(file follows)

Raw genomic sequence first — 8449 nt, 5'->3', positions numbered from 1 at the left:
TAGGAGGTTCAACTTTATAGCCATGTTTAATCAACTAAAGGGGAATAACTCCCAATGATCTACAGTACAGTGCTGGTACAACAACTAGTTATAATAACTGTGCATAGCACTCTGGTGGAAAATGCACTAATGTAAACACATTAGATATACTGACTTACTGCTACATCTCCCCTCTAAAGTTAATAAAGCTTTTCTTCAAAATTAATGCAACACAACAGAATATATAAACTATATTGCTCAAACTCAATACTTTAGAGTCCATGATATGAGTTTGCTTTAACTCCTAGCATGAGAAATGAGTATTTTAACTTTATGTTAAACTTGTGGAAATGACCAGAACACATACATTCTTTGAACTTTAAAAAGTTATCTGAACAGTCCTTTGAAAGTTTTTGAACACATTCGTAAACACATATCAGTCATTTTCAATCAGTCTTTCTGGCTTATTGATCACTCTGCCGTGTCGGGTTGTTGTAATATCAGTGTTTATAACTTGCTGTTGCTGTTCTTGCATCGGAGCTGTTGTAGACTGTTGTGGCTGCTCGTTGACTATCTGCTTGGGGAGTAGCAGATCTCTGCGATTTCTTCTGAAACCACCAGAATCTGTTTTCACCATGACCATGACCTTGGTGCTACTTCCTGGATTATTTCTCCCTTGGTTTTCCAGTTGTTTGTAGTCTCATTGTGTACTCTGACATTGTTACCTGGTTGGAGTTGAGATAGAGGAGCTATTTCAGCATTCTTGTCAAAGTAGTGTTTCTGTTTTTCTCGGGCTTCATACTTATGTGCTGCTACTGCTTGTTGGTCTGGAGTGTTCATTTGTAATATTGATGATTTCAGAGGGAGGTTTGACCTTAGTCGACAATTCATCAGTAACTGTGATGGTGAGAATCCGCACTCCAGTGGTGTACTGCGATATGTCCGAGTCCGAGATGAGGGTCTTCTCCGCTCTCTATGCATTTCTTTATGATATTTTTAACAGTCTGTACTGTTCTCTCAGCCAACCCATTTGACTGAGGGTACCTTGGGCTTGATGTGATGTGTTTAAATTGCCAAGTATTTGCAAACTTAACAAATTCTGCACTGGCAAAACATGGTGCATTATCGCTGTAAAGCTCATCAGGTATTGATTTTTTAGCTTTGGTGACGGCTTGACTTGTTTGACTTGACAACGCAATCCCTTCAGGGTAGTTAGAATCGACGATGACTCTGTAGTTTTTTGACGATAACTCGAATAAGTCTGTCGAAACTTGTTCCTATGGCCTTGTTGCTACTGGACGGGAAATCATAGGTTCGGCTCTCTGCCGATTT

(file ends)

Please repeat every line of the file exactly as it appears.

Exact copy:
Raw genomic sequence first — 8449 nt, 5'->3', positions numbered from 1 at the left:
TAGGAGGTTCAACTTTATAGCCATGTTTAATCAACTAAAGGGGAATAACTCCCAATGATCTACAGTACAGTGCTGGTACAACAACTAGTTATAATAACTGTGCATAGCACTCTGGTGGAAAATGCACTAATGTAAACACATTAGATATACTGACTTACTGCTACATCTCCCCTCTAAAGTTAATAAAGCTTTTCTTCAAAATTAATGCAACACAACAGAATATATAAACTATATTGCTCAAACTCAATACTTTAGAGTCCATGATATGAGTTTGCTTTAACTCCTAGCATGAGAAATGAGTATTTTAACTTTATGTTAAACTTGTGGAAATGACCAGAACACATACATTCTTTGAACTTTAAAAAGTTATCTGAACAGTCCTTTGAAAGTTTTTGAACACATTCGTAAACACATATCAGTCATTTTCAATCAGTCTTTCTGGCTTATTGATCACTCTGCCGTGTCGGGTTGTTGTAATATCAGTGTTTATAACTTGCTGTTGCTGTTCTTGCATCGGAGCTGTTGTAGACTGTTGTGGCTGCTCGTTGACTATCTGCTTGGGGAGTAGCAGATCTCTGCGATTTCTTCTGAAACCACCAGAATCTGTTTTCACCATGACCATGACCTTGGTGCTACTTCCTGGATTATTTCTCCCTTGGTTTTCCAGTTGTTTGTAGTCTCATTGTGTACTCTGACATTGTTACCTGGTTGGAGTTGAGATAGAGGAGCTATTTCAGCATTCTTGTCAAAGTAGTGTTTCTGTTTTTCTCGGGCTTCATACTTATGTGCTGCTACTGCTTGTTGGTCTGGAGTGTTCATTTGTAATATTGATGATTTCAGAGGGAGGTTTGACCTTAGTCGACAATTCATCAGTAACTGTGATGGTGAGAATCCGCACTCCAGTGGTGTACTGCGATATGTCCGAGTCCGAGATGAGGGTCTTCTCCGCTCTCTATGCATTTCTTTATGATATTTTTAACAGTCTGTACTGTTCTCTCAGCCAACCCATTTGACTGAGGGTACCTTGGGCTTGATGTGATGTGTTTAAATTGCCAAGTATTTGCAAACTTAACAAATTCTGCACTGGCAAAACATGGTGCATTATCGCTGTAAAGCTCATCAGGTATTGATTTTTTAGCTTTGGTGACGGCTTGACTTGTTTGACTTGACAACGCAATCCCTTCAGGGTAGTTAGAATCGACGATGACTCTGTAGTTTTTTGACGATAACTCGAATAAGTCTGTCGAAACTTGTTCCTATGGCCTTGTTGCTACTGGACGGGAAATCATAGGTTCGGCTCTCTGCCGATTT